American Property Casualty Insurance Association
  • Staff Contact: Jeffrey Brewer     
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Contacts:

Frank O’Brien

Jeffrey Brewer

Phone:

617-513-7550

847-341-0361

Email:

Frank.obrien@pciaa.net

Jeffrey.brewer@pciaa.net

 

 

FOR RELEASE ON RECEIPT

March 17, 2014

Legislature Considers More Bad Auto Body Bills

PROVIDENCE, R.I. - Tomorrow, three auto body bills will be heard by the House Committee on Corporations that must be defeated to protect Rhode Islanders’ inherent rights as consumers.

“Representatives Stephen Ucci and Arthur Corvese, the bills’ sponsors, have the Auto Body Association of Rhode Island’s (ABARI) best interests in mind, rather than what’s best for consumers,” said Frank O’Brien, vice president state government relations for the Property Casualty Insurers Association of America (PCI). “These bills are the continuation of a decade-long legislative agenda from the body shops that has increased the cost of auto body repairs. As a result, Rhode Island now has the second highest average body shop collision repair cost in the U.S. Legislation intended to increase the amount paid for auto body repairs or limit the role of auto insurers in the claims process, hence reducing insurers’ ability to provide “checks and balances” on behalf of their customers has an impact. And that impact comes at the expense of Rhode Island consumers.”

The committee will hear the following three bills:

H-7404 seeks to expand the current 30-month ban on the use of aftermarket auto body replacement parts to apply to any motor vehicle body replacement part not manufactured by the manufacturer of the motor vehicle. As an example, this legislation would outlaw the use of a windshield wiper that was not manufactured by a car company or the use of other commonly used replacement parts. This restriction could increase the cost of auto body repairs, which is one of the many factors affecting insurance premiums.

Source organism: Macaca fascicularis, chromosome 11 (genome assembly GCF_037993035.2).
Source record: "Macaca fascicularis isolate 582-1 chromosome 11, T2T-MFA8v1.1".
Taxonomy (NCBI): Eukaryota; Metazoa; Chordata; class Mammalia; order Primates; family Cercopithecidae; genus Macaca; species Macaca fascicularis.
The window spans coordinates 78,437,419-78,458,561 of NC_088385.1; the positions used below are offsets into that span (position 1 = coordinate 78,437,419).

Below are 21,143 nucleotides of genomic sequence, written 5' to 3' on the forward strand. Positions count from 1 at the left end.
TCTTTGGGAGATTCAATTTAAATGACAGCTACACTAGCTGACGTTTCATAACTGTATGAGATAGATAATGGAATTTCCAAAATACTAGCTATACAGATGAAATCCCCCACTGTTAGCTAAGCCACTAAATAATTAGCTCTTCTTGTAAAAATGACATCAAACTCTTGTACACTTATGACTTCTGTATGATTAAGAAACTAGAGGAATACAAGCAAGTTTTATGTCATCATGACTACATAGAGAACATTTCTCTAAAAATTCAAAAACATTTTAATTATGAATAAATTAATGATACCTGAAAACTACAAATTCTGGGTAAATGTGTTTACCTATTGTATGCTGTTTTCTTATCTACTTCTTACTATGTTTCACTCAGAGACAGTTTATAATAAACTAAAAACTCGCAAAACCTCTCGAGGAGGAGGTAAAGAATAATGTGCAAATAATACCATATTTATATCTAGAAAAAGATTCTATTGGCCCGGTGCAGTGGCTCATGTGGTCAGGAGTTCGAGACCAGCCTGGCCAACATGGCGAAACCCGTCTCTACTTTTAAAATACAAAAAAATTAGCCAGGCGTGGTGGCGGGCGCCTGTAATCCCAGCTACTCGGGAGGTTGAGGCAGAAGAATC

H-7405 addresses the use of used and/or re-manufactured airbags or suspension parts in the unfair claims practices law. However, Rhode Island already has a law addressing the issue of unscrupulous repairers who fail to replace, or who install fake air bags. This legislation is simply another attempt to restrict the use of aftermarket parts.

H-7796, requires the establishment of two categories of body shops. The so-called “A” and “B” shops would have different labor rates which could confuse consumers and force insurance companies to pay more for the same service depending on the type of classification of the auto body shop making the repair. This bill is also aimed at decreasing competition among body shops.

In addition to reviewing the current legislation before the House Corporation Committee, PCI will showcase its examination of the impact of ABARI-supported bills over the last decade through a special report that highlights the rapidly rising costs in the state’s auto repair system. Key findings include:

·         The 2013 average body shop collision repair cost in this state is 28.5 percent higher than the national average. Ten years ago — at the beginning of ABARI’s campaign — Rhode Island’s average collision repair cost was only 2.5 percent higher than the national average

·         Over the last decade, Rhode Island’s total body shop labor costs have grown significantly —roughly 3 times faster than the countrywide average.

·         Rhode Island now has the 2nd highest average body shop collision repair cost in the nation. A decade ago Rhode Island had a much lower ranking at 13th highest.

PCI is urging the House Committee on Corporations to stand with the people of Rhode Island and oppose legislation that could further increase auto body repair costs and continue to adversely affect drivers across the state.

PCI is composed of more than 1,000 member companies, representing the broadest cross-section of insurers of any national trade association. PCI members write over $195 billion in annual premium, 39 percent of the nation’s property casualty insurance. Member companies write 46 percent of the U.S. automobile insurance market, 32 percent of the homeowners market, 37 percent of the commercial property and liability market, and 41 percent of the private workers compensation market.

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